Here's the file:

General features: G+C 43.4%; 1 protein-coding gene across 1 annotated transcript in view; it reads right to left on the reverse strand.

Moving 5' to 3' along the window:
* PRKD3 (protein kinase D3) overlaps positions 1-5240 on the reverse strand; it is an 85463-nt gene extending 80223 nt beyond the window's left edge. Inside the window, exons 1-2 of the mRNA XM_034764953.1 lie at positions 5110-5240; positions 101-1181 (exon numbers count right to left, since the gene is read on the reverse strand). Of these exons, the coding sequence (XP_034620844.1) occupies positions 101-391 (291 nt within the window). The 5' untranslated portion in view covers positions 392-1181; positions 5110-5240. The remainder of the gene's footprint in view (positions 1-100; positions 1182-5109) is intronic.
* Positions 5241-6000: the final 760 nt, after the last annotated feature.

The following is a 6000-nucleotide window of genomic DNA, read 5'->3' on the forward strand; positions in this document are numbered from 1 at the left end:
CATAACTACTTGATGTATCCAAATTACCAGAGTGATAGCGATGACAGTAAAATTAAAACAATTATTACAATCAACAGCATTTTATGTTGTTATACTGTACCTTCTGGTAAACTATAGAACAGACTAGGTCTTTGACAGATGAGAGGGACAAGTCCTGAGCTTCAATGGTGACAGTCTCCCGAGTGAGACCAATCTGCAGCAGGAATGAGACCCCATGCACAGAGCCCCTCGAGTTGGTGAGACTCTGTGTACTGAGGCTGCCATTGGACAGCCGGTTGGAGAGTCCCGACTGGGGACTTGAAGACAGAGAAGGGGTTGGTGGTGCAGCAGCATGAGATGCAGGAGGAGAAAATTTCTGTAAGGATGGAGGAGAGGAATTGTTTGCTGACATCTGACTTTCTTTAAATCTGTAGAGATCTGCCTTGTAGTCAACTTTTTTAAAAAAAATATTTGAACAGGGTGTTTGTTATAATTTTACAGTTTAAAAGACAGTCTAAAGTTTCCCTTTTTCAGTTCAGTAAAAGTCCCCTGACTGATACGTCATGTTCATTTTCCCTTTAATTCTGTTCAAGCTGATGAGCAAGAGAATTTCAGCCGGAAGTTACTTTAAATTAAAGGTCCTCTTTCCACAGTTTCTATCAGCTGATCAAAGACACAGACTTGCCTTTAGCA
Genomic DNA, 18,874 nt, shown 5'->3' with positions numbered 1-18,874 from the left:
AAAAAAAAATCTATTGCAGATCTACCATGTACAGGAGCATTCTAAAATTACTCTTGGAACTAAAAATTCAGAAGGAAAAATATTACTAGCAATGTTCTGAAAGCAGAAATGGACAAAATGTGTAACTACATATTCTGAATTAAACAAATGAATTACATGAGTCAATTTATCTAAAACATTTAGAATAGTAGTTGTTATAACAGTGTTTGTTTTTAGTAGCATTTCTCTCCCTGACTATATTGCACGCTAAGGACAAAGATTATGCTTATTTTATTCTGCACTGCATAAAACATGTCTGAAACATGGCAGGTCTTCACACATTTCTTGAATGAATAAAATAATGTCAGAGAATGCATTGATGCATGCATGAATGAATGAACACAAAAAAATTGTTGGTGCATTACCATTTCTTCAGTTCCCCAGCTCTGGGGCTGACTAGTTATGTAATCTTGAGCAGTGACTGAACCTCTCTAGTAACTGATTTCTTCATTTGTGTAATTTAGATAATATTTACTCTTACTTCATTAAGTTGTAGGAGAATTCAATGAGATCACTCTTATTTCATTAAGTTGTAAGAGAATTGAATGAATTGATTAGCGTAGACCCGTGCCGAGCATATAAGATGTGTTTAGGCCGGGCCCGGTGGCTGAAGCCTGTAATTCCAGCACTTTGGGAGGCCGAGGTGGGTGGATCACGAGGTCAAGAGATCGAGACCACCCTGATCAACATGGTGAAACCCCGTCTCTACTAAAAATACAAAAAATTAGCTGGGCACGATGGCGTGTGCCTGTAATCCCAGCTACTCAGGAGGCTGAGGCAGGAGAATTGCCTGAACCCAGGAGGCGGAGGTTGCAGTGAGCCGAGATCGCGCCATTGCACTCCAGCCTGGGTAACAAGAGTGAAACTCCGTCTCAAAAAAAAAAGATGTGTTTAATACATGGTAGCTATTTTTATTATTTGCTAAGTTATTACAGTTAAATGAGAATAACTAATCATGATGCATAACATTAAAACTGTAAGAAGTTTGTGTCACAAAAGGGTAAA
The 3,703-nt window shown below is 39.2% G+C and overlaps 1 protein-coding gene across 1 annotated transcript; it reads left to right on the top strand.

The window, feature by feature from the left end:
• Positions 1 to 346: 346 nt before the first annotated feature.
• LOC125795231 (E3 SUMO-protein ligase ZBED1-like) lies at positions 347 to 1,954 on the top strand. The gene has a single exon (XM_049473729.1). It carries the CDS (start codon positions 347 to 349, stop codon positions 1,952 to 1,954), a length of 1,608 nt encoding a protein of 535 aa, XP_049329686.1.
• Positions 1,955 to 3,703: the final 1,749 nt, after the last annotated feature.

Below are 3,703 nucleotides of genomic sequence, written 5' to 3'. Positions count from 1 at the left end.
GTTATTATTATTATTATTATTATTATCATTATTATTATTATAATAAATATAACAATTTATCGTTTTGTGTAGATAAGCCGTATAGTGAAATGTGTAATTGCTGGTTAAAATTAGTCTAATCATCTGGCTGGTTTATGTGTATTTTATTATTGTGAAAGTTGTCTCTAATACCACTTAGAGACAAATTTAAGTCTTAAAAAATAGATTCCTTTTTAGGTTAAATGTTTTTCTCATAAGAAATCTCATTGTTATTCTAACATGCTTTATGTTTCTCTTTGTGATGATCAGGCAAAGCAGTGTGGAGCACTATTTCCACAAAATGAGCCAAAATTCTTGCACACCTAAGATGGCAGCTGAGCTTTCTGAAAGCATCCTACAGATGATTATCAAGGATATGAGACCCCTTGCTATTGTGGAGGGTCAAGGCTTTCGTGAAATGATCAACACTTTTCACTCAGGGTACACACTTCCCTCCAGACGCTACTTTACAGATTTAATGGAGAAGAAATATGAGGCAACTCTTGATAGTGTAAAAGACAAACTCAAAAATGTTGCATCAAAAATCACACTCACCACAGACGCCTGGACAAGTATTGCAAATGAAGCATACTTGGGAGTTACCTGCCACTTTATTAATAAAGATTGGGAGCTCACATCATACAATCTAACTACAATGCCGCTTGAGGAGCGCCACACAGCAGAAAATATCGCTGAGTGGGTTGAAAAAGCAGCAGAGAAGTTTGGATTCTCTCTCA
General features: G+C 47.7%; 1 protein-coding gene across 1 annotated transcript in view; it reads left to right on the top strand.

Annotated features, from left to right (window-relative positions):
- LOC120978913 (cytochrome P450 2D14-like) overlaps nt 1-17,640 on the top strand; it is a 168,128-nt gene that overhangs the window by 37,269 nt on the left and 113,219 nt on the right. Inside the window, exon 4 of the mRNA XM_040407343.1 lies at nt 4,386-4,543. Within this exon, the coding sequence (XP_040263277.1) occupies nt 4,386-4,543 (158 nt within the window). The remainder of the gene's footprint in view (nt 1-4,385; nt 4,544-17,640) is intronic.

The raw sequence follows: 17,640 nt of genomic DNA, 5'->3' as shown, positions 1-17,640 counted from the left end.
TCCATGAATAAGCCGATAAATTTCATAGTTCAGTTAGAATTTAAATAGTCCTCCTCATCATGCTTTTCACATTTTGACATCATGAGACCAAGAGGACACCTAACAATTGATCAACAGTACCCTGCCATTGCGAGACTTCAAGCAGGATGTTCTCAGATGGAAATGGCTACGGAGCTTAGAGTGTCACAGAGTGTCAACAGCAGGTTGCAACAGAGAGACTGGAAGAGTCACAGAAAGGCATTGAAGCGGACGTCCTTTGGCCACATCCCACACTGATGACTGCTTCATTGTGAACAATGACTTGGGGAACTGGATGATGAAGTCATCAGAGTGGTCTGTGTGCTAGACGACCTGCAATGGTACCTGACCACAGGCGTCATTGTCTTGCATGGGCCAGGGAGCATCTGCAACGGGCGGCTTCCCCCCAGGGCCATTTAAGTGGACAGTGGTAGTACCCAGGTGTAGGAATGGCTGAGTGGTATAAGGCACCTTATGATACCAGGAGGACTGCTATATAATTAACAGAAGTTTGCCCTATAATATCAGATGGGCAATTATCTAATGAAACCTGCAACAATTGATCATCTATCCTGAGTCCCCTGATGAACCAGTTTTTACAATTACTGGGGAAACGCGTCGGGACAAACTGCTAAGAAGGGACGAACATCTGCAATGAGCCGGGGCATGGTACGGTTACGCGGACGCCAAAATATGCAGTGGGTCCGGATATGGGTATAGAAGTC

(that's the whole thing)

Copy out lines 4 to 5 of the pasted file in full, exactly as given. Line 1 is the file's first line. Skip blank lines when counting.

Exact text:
* Positions 5241-6000: the final 760 nt, after the last annotated feature.

The following is a 6000-nucleotide window of genomic DNA, read 5'->3' on the forward strand; positions in this document are numbered from 1 at the left end: